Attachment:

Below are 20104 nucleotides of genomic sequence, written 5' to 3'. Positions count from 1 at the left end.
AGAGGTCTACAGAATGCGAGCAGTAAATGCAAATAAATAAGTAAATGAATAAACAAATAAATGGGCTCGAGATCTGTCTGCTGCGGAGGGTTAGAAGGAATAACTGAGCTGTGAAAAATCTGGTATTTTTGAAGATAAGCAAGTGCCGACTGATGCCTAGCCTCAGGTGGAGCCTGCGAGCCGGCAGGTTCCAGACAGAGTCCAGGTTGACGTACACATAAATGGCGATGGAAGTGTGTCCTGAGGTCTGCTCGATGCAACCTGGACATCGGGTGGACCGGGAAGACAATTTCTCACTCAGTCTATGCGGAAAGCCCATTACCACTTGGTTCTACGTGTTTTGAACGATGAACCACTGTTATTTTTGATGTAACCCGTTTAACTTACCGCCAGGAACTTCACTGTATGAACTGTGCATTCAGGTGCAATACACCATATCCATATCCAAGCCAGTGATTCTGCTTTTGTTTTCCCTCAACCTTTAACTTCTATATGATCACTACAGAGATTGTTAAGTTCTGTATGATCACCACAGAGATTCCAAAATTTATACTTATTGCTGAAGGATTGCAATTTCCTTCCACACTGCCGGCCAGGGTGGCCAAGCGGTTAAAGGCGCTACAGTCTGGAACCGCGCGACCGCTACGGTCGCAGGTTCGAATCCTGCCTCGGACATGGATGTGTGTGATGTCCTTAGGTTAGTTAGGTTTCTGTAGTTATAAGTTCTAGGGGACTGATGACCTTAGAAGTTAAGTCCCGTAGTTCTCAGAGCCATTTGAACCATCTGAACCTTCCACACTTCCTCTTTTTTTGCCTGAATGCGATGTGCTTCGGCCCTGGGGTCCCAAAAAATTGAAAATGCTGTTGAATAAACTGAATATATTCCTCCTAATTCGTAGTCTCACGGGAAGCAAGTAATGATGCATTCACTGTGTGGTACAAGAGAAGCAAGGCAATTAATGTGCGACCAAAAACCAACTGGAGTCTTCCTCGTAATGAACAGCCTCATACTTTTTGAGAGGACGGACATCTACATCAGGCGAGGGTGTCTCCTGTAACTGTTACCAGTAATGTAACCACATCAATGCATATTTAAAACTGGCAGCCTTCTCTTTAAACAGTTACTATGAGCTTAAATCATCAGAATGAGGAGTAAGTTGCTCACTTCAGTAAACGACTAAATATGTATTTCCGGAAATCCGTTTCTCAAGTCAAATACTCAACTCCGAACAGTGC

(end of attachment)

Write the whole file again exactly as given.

Below are 20104 nucleotides of genomic sequence, written 5' to 3'. Positions count from 1 at the left end.
AGAGGTCTACAGAATGCGAGCAGTAAATGCAAATAAATAAGTAAATGAATAAACAAATAAATGGGCTCGAGATCTGTCTGCTGCGGAGGGTTAGAAGGAATAACTGAGCTGTGAAAAATCTGGTATTTTTGAAGATAAGCAAGTGCCGACTGATGCCTAGCCTCAGGTGGAGCCTGCGAGCCGGCAGGTTCCAGACAGAGTCCAGGTTGACGTACACATAAATGGCGATGGAAGTGTGTCCTGAGGTCTGCTCGATGCAACCTGGACATCGGGTGGACCGGGAAGACAATTTCTCACTCAGTCTATGCGGAAAGCCCATTACCACTTGGTTCTACGTGTTTTGAACGATGAACCACTGTTATTTTTGATGTAACCCGTTTAACTTACCGCCAGGAACTTCACTGTATGAACTGTGCATTCAGGTGCAATACACCATATCCATATCCAAGCCAGTGATTCTGCTTTTGTTTTCCCTCAACCTTTAACTTCTATATGATCACTACAGAGATTGTTAAGTTCTGTATGATCACCACAGAGATTCCAAAATTTATACTTATTGCTGAAGGATTGCAATTTCCTTCCACACTGCCGGCCAGGGTGGCCAAGCGGTTAAAGGCGCTACAGTCTGGAACCGCGCGACCGCTACGGTCGCAGGTTCGAATCCTGCCTCGGACATGGATGTGTGTGATGTCCTTAGGTTAGTTAGGTTTCTGTAGTTATAAGTTCTAGGGGACTGATGACCTTAGAAGTTAAGTCCCGTAGTTCTCAGAGCCATTTGAACCATCTGAACCTTCCACACTTCCTCTTTTTTTGCCTGAATGCGATGTGCTTCGGCCCTGGGGTCCCAAAAAATTGAAAATGCTGTTGAATAAACTGAATATATTCCTCCTAATTCGTAGTCTCACGGGAAGCAAGTAATGATGCATTCACTGTGTGGTACAAGAGAAGCAAGGCAATTAATGTGCGACCAAAAACCAACTGGAGTCTTCCTCGTAATGAACAGCCTCATACTTTTTGAGAGGACGGACATCTACATCAGGCGAGGGTGTCTCCTGTAACTGTTACCAGTAATGTAACCACATCAATGCATATTTAAAACTGGCAGCCTTCTCTTTAAACAGTTACTATGAGCTTAAATCATCAGAATGAGGAGTAAGTTGCTCACTTCAGTAAACGACTAAATATGTATTTCCGGAAATCCGTTTCTCAAGTCAAATACTCAACTCCGAACAGTGC